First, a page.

i was doing a little poking around to see if there were some weird word origins for word wednesday, and i ran across “give the cold shoulder”, which we all know. like the silent treatment. passive aggressive ignoring. we’re minnesotans. we’re good at this.
but, turns out the origin also made me think of another minnesota thing: the long, minnesota goodbye. you know. ok, gotta go! but first, it was great to see you. do you want anything to take home? when will i see you next? gotta hug 40 people 3 times each. oh, maybe i can stay for another 15 minutes for some ice cream (my dad hahaha). yeah. we’re NOT good at goodbye.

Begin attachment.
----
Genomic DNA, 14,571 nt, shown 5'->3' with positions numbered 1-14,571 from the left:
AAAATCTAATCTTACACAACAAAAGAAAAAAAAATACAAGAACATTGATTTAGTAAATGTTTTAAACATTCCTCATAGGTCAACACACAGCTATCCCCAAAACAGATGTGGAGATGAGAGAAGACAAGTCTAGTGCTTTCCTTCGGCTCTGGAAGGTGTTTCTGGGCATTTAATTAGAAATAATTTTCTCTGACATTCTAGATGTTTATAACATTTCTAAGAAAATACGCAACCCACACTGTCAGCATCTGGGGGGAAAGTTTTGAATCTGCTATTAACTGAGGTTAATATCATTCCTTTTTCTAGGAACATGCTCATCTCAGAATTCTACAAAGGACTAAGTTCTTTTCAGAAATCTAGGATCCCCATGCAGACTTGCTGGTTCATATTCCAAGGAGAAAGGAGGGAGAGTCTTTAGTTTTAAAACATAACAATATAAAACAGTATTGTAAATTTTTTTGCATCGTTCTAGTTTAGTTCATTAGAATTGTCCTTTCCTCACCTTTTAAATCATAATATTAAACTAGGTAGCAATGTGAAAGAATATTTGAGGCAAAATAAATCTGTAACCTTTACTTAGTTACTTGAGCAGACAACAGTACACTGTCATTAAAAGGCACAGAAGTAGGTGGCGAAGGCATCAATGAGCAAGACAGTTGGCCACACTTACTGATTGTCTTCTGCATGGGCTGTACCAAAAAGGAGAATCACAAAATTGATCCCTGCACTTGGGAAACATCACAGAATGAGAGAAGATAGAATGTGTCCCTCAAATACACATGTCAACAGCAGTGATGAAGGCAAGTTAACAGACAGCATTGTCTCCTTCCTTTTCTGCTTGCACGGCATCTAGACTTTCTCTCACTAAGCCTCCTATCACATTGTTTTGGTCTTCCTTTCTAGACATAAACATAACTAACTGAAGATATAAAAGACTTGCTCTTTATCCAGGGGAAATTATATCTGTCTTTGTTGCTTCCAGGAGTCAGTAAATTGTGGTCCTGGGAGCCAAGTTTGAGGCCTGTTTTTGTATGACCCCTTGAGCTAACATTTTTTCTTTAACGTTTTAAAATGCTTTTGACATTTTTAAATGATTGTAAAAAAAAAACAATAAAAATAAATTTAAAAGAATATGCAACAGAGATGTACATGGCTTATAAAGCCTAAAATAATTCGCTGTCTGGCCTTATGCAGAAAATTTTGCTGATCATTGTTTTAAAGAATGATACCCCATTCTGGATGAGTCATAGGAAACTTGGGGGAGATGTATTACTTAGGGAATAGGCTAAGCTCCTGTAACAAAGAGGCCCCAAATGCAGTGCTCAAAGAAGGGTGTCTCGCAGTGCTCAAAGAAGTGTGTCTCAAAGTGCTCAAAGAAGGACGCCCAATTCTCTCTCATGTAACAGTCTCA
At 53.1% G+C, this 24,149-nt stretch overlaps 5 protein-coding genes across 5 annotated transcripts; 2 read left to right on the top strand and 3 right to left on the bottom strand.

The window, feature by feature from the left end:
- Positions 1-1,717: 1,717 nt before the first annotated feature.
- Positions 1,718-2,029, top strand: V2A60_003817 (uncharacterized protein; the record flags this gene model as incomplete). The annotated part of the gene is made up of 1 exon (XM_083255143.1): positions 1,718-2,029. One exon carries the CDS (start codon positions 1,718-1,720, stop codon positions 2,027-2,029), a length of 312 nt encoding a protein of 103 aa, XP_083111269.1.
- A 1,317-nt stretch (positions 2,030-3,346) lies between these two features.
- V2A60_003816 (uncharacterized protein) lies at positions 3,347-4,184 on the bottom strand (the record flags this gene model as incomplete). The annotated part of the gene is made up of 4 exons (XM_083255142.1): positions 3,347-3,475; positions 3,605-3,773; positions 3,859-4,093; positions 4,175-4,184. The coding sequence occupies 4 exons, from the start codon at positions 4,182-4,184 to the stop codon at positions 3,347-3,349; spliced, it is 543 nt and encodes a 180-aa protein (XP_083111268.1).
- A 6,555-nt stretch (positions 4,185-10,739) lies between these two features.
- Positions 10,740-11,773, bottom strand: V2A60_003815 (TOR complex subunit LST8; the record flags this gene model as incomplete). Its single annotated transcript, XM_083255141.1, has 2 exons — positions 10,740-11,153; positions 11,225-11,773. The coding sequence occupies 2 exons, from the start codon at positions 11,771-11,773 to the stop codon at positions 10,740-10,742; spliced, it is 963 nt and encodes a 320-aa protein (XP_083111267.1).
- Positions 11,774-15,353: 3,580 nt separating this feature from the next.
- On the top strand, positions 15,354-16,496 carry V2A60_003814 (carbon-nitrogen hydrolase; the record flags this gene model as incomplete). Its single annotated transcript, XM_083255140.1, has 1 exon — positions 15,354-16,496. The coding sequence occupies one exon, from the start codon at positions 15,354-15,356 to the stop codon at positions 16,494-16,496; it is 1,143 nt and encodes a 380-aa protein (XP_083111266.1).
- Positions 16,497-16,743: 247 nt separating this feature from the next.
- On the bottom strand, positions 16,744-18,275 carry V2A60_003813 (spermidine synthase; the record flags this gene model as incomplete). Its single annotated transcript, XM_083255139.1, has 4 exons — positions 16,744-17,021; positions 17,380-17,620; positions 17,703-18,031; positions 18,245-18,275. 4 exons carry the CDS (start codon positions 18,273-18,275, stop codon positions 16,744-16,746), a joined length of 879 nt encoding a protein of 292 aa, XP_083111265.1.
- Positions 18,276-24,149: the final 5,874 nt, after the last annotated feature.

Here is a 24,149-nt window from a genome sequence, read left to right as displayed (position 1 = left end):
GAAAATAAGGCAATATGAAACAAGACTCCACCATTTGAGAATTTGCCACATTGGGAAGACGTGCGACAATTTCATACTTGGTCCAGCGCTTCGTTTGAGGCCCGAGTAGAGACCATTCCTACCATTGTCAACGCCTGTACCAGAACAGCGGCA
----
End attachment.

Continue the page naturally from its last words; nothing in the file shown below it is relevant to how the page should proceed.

the origin of giving the cold shoulder comes from medieval england when people would visit eatch other. when the host was like, hey, you gotta leave, now. s/he would give the guest a cold piece of meat from the shoulder of beef, pork, or mutton. it was actually a polite way to say “get out.”
so i can see where it’s a little similar, but also different? i would also like to know more. was the lunch meat a way of saying “hey i don’t like you that much you need to go”? or was it “ugh you offended me with this thing get out of my sight because i can’t look at you right now and i’m mad”? and did these medieval peeps give the cold cuts to their loved ones just whenever? can you imagine in the middle of a serious fight, a wife just starts flinging pieces of meat at her husband! or what if poor people just show up at houses so they can get some food?
this just opens up so many more things i want to know about this saying.